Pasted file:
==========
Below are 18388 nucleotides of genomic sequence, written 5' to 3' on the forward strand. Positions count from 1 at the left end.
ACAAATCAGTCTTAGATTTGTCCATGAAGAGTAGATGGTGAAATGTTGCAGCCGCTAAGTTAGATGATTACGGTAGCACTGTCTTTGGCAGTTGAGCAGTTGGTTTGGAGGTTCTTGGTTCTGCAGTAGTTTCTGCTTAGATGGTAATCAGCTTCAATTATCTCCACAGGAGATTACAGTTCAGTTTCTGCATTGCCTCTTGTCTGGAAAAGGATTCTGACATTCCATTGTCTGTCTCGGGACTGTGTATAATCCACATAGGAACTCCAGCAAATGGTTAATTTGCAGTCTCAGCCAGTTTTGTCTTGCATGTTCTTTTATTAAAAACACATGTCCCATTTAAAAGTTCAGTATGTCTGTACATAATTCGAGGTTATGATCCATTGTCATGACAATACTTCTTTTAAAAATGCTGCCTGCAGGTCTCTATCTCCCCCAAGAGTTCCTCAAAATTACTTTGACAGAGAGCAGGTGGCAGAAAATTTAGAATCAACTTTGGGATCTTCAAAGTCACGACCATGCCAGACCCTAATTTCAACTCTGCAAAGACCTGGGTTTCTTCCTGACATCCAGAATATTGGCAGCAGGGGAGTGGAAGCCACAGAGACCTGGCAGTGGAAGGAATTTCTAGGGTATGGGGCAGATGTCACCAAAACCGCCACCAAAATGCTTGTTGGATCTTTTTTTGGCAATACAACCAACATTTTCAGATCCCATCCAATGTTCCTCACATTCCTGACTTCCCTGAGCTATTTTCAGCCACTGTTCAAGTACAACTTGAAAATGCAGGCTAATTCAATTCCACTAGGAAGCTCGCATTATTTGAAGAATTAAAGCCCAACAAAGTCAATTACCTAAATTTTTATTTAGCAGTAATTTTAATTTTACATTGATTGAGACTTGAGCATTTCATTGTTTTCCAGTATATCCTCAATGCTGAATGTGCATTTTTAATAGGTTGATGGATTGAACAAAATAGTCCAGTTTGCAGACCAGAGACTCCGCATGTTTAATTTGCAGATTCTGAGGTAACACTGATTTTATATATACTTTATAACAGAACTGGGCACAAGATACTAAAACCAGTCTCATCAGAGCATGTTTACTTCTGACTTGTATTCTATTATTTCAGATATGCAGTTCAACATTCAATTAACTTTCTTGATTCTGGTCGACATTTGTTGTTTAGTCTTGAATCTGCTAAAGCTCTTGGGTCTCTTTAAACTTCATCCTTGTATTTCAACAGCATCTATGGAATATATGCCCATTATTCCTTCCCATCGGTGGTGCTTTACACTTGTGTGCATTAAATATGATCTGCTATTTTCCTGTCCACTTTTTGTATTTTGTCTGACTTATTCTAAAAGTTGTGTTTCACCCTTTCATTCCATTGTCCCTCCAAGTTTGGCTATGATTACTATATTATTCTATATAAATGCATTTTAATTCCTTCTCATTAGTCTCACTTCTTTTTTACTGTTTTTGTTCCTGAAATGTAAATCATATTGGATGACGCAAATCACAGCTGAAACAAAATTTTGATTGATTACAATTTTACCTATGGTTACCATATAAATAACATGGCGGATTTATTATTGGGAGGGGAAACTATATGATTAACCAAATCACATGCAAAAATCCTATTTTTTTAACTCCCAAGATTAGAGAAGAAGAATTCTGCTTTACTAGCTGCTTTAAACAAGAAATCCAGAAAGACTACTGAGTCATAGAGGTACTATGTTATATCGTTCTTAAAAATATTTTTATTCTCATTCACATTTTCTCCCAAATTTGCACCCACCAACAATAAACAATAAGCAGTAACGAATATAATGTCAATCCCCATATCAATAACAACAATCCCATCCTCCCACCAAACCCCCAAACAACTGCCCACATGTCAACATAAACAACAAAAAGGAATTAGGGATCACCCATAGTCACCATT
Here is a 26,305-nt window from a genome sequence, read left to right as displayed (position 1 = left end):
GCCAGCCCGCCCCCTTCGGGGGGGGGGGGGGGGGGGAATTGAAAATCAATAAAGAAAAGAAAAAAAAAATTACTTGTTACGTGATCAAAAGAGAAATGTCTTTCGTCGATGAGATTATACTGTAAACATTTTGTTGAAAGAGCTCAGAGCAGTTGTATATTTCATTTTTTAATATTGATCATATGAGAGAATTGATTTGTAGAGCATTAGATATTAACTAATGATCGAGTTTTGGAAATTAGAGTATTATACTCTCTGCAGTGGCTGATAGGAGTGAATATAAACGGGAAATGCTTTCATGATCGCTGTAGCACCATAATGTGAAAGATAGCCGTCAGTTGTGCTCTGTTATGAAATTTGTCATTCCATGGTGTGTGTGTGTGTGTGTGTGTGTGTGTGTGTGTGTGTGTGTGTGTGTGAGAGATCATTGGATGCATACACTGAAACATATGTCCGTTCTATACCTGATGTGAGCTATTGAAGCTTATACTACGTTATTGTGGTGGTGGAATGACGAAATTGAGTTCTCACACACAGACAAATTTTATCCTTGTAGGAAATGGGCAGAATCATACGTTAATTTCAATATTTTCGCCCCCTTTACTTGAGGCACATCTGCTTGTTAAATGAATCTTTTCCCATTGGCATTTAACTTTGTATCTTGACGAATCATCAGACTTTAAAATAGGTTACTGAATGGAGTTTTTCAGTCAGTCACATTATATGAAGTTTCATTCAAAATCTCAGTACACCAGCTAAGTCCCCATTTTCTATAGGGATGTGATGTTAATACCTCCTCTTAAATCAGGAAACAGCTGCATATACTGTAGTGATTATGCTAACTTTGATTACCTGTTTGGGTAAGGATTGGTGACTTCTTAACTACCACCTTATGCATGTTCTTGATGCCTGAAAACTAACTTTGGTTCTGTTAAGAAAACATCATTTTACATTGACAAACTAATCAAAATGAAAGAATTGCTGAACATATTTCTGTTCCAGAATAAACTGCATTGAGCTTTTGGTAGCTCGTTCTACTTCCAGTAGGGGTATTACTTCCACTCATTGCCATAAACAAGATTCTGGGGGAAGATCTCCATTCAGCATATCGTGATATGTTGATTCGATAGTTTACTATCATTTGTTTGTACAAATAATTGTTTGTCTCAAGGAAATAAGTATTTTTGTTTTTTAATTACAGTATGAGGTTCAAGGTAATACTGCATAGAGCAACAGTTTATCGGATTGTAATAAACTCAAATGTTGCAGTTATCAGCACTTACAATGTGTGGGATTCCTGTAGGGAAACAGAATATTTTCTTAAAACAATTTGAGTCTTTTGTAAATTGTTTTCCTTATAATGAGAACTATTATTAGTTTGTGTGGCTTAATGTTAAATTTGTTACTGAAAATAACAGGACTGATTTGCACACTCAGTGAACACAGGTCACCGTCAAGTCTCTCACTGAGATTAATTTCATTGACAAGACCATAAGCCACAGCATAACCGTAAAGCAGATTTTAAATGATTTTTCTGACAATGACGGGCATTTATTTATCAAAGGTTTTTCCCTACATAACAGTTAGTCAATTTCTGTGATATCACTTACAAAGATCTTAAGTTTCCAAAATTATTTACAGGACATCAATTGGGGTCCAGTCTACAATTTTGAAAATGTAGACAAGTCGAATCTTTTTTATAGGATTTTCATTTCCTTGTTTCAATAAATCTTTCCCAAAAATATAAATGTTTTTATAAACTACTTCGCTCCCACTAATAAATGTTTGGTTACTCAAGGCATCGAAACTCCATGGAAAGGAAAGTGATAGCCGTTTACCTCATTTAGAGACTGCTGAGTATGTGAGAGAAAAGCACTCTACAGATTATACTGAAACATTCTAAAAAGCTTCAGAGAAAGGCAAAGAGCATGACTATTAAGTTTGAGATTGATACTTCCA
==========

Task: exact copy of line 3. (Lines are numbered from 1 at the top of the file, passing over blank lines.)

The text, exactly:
Here is a 26,305-nt window from a genome sequence, read left to right as displayed (position 1 = left end):